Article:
The excavation of a site involves its destruction, either partially or completely, in just the same way as it would be destroyed by a road builder's bulldozer. The only difference is that archaeological excavation is controlled and aims to carefully reverse the sequence of events that have led to the formation of the site where, as a result of human activities, deposits have built up gradually through time (stratigraphy).
'In theory, it should be possible to reconstruct a "virtual" site from the records that have been made ...'
Some individual activities may leave very obvious traces. A line of mortared bricks or stone is easily recognised as a wall, and even if it's been removed may well have left traces of its foundations. A hearth may show only as a patch of reddened soil and a few flecks of charcoal, while a change in land use from pasture to cultivation may only be recognizable in far more subtle traces, perhaps only in the colour and texture of the soil.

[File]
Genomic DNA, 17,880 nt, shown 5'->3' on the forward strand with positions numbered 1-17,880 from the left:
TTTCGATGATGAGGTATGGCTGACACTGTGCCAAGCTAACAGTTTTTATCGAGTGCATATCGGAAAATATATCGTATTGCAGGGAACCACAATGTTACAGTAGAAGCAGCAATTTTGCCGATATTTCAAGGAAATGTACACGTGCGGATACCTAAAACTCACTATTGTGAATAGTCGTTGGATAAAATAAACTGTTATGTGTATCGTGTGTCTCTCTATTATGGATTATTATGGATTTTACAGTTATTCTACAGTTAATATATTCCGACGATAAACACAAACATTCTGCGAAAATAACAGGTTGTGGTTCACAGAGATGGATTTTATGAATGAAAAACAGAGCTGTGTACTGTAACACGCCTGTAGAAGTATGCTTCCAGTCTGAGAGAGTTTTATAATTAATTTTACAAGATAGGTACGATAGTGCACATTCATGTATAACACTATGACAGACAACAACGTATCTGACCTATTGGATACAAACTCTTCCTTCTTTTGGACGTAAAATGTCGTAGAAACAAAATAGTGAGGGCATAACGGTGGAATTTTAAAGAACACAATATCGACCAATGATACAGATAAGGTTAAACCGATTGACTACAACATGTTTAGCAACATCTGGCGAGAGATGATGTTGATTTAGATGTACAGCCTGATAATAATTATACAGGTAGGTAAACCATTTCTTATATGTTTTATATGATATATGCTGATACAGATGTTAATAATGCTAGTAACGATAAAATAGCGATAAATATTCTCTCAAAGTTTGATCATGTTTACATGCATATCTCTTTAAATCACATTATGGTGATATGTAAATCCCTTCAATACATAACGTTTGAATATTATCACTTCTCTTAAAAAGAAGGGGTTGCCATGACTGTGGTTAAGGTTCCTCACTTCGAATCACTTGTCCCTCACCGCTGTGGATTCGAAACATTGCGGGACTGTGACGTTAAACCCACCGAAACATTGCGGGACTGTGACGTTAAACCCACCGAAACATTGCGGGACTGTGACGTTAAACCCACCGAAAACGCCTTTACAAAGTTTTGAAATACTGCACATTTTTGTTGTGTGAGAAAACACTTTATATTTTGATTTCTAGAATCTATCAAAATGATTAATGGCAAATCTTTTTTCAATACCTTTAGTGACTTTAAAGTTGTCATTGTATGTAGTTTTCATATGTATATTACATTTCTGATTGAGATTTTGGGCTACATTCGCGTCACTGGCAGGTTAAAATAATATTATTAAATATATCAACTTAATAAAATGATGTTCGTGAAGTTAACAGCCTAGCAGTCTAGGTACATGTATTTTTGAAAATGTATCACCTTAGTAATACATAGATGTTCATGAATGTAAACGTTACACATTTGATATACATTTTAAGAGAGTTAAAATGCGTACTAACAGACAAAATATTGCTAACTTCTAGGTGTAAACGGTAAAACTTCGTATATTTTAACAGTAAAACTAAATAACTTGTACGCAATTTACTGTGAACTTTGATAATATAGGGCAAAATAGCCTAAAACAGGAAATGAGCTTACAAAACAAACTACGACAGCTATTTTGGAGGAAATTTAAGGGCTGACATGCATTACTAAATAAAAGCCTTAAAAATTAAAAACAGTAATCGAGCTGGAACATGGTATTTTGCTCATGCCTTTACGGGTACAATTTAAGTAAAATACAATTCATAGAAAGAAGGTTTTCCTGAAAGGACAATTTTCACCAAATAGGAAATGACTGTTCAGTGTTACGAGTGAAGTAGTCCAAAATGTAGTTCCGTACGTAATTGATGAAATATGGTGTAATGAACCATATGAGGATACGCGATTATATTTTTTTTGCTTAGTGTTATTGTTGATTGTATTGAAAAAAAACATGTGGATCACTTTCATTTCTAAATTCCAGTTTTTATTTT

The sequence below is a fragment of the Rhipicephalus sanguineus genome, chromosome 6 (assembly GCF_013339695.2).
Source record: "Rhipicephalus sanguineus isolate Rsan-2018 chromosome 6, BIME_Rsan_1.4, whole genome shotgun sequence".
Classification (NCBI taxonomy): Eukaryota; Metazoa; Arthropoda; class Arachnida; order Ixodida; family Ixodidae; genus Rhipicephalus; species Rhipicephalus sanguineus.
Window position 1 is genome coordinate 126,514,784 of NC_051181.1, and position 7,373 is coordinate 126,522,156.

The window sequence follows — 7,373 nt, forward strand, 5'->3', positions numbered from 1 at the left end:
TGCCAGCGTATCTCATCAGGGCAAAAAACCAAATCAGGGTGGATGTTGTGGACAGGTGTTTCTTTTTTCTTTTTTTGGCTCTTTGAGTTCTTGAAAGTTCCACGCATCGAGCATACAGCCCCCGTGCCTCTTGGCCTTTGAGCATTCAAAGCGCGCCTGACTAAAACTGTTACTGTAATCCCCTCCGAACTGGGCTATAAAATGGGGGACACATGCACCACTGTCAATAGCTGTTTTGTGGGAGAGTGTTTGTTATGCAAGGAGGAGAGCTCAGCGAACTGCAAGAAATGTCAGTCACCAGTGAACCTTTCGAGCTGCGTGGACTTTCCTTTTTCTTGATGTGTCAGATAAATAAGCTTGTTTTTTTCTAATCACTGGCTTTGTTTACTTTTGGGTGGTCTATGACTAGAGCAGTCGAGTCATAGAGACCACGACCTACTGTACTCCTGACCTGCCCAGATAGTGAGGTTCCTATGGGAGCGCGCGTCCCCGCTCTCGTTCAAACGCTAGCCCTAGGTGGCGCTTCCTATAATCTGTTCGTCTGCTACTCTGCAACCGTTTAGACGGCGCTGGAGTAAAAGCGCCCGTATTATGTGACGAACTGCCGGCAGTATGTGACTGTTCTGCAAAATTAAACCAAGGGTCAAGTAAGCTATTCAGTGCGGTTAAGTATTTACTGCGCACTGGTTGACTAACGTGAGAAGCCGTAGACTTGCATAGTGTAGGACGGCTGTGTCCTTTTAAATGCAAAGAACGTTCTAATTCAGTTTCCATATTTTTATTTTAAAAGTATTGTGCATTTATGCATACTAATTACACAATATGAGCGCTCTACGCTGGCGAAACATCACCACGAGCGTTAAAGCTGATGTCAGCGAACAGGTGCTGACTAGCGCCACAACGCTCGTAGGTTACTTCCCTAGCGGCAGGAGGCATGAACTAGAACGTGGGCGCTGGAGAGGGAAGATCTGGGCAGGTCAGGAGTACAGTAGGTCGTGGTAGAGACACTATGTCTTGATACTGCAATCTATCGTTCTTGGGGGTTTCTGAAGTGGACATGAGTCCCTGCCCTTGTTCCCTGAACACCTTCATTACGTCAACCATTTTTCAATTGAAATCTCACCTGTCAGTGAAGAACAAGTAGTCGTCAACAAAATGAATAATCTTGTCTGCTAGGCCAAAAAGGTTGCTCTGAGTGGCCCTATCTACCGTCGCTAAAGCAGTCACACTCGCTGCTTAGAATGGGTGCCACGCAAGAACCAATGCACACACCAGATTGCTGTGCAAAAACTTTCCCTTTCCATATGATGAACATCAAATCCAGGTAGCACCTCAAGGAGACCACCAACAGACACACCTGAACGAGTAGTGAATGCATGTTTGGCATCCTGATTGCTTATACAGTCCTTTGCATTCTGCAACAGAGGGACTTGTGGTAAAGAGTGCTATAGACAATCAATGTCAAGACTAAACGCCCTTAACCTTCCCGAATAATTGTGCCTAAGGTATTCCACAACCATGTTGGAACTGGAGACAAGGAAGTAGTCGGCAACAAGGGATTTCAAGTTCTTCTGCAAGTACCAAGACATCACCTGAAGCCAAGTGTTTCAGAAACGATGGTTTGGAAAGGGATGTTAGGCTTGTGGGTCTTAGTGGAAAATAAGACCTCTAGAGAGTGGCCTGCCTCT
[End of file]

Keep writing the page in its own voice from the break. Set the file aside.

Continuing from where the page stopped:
In a controlled excavation, starting at the modern ground surface, such events, represented by their layers and structures, are removed in the reverse order in which they built up. In the case of total excavation, everything that is the result of human activity is removed until undisturbed natural bedrock or subsoil (referred to as 'natural') is reached over the whole site.
During the removal every change in soil colour, texture or components that can be observed is recorded by means of drawings, photographs and written notes, while artefacts and samples are collected for later analysis. In theory, it should be possible to reconstruct a ‘virtual’ site from the records that have been made during an excavation even though the site itself no longer exists.